I received a review copy of Mark Pilgrim’s updated `Dive Into Python
3`_ back in early November, but with the various holidays and
end-of-year activities I didn’t have a chance to read it until the
past week or so. I’m glad I waited until I had the time to sit down
and look over it carefully, because there is a lot of good material
Disclaimer: The review copy was free.
Inspired by Gene Ambaum and Bill Barnes’ review short-cuts, here’s
my review for the impatient reader:
Why I picked it up: Mark’s work has been the standard go-to guide
for learning Python for years now. I wanted to see what the new
version had to offer.
Why I finished it: No fluffy, contrived examples. Real-world code
and concise, clear discussion. And there’s no attempt to avoid
I’d give it to: Beginner to intermediate programmers who want to
learn Python or improve their existing Python skills and experienced
programmers who want to learn about the new features of Python 3.
Many of you may be familiar with DiveIntoPython.org, one of the
earliest major works published under an open license. The new edition
of the book has been updated to cover Python 3.1, including new
examples and entire new sections on language features not present in
earlier versions of the language. Starting with comprehensive setup
instructions to get Python installed, the introduction leaves no
excuses for not following along with the coding examples as you
read. It even includes advice for picking a text editor, in case you
don’t have one already.
Dives Right In
True to the title, the first code sample in Dive Into Python is a
complete program to convert integers to human-readable approximations
of different units. It uses I/O, dictionaries, functions (with
docstrings), new-style string formatting, and exceptions. On page 1.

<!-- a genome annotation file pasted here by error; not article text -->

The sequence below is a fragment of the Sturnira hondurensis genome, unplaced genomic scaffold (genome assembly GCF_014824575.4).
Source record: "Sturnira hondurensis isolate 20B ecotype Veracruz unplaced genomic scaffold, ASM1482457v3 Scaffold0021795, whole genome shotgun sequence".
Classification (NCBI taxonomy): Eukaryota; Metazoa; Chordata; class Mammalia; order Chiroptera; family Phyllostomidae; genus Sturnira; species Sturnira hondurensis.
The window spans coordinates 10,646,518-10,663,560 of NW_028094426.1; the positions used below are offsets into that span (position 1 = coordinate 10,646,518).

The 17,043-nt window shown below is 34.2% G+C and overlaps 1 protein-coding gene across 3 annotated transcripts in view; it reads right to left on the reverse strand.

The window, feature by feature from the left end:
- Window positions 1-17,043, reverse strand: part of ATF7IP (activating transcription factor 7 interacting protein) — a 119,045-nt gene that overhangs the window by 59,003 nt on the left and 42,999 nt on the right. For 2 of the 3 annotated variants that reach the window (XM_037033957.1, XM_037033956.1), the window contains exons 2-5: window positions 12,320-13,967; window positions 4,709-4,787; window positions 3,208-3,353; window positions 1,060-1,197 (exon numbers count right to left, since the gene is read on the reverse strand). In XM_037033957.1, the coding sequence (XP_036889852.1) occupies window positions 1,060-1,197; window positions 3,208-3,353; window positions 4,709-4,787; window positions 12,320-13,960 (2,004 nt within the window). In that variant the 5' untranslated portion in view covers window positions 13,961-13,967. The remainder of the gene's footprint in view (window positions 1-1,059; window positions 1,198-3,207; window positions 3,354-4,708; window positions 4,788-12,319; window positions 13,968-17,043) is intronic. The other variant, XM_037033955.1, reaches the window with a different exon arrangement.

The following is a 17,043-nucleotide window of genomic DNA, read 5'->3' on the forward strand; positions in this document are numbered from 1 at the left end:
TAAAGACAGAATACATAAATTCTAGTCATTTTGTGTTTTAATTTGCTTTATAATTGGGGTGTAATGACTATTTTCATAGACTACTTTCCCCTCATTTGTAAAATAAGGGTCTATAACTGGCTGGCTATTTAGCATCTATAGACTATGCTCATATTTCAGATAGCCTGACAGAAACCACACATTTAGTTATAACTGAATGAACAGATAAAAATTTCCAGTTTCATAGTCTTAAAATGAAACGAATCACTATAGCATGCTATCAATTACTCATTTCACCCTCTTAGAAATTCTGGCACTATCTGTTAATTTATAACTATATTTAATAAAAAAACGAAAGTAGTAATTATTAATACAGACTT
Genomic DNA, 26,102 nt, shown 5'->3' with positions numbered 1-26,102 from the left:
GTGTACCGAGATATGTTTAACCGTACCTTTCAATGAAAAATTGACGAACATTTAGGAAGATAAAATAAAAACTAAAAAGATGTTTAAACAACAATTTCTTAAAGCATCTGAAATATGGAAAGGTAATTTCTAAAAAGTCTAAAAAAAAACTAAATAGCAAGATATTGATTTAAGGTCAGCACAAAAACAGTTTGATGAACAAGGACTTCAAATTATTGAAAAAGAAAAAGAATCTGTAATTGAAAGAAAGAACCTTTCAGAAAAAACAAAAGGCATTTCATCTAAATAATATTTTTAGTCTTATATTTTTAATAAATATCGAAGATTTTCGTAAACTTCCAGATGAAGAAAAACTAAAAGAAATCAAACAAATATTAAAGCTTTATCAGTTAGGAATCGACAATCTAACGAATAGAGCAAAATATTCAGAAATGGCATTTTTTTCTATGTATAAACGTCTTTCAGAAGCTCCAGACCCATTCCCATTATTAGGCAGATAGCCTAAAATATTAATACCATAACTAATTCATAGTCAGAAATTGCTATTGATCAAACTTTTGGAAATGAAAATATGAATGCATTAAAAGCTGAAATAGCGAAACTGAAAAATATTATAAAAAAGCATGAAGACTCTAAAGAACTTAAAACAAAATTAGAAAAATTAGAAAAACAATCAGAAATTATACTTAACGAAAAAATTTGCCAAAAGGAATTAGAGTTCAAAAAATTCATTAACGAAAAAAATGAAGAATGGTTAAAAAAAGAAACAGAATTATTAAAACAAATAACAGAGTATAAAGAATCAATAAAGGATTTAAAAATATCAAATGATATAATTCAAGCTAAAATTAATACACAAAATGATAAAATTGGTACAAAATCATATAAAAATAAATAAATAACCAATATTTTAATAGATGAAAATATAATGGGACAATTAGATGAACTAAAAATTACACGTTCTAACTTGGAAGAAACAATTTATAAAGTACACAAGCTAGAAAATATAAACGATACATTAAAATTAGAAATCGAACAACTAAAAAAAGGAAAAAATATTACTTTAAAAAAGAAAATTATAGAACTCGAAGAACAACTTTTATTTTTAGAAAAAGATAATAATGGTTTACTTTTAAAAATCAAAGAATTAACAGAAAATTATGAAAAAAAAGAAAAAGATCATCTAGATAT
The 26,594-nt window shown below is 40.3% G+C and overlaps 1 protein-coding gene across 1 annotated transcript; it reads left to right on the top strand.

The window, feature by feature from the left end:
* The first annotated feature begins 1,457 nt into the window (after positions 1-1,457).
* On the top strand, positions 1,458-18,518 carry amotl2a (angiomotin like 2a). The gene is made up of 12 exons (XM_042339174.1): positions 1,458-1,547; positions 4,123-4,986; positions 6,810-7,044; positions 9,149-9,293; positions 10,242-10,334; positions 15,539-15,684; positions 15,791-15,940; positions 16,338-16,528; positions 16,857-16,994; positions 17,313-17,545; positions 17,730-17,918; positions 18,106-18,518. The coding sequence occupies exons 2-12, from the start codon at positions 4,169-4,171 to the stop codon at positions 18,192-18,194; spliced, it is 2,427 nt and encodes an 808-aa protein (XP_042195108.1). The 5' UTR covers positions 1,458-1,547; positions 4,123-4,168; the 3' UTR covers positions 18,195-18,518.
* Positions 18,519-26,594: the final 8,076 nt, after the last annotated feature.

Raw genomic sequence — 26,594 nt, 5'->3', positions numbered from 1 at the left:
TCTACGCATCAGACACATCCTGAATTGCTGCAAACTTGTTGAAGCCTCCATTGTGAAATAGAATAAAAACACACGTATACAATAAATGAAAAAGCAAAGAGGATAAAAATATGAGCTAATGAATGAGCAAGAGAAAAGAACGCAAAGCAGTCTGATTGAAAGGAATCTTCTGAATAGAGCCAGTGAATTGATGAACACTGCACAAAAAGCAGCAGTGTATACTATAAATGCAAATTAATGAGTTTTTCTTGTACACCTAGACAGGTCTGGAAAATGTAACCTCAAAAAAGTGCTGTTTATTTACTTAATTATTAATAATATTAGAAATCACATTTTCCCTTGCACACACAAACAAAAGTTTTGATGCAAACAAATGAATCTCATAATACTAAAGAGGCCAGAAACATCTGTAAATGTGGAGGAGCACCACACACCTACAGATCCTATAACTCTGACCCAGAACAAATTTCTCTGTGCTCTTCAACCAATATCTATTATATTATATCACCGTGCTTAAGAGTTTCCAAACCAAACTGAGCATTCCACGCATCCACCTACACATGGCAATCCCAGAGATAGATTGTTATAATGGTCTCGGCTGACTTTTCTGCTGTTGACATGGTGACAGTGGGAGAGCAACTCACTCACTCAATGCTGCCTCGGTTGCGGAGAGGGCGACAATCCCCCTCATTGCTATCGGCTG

Books about programming usually start with a bunch of boring
chapters about fundamentals and eventually work up to building
something useful. Let’s skip all that.
The more traditional discussion of integers, floats, strings, and data
structures is included early in the book, but that first example grabs
the attention better than the beginnings of many introductory texts.
Just the Facts
The explanation of that first program avoids fluff, staying on point
and addressing the reader as an intelligent learner. Striking that
balance between explaining the minutia of an example and letting the
reader discover the answer for themselves can be difficult, but Mark
finds it every time. This pattern is repeated throughout the book,
with each code sample being introduced, then examined in detail. Some
of the more important or interesting parts of the code are called out
for special discussion, as needed. And a few times sample code from
earlier in the book is reused in a later section. That code-reuse
reinforces the earlier point, while building on it to make the new
Throughout the book technical details about using Python (the language
and libraries) are mixed with solid developer advice on topics like
writing readable code, choosing tools, and getting the most out of
techniques such as testing. Chapter 14 covers HTTP web services, and
doesn’t stop with the basics of using httplib. In addition to talking
about third-party packages like httplib2, the chapter also stresses
the importance of creating well-behaved web clients and shows
techniques for doing so.
Beyond the Basics
The book also includes chapters on advanced topics such as porting
from Python 2 to Python 3 and packaging a library or application for
distribution. The porting chapter is actually a case study of porting
a real Python 2 library, chardet. It goes through the process of
running 2to3, and then works through examples of the conversion steps
that have to be done by hand. There’s a separate appendix with even
more detail about the types of automated translations 2to3 can make.
The more exotic your installation process is, the more exotic your
bug reports will be.
The packaging chapter stresses the need to follow standards and
conventions to make distributing your code easier – both for yourself
and and for your users. It covers the details of using distutils and
PyPI, licensing, and building source and binary distributions.
I can recommend Dive Into Python for any beginner or intermediate
programmer with a desire to pick up Python from scratch, or improve
their existing Python skills. More experienced programmers will find
the first few chapters fairly light reading, but the chapters on HTTP,
XML, and other advanced topics in the rest of the book helpful.
The porting and packaging chapters were of special interest to me.
This is starting to look like the year we should all be porting our
libraries to Python 3, so I imagine I’ll be re-reading the material on
2to3 a few times over the next few weeks.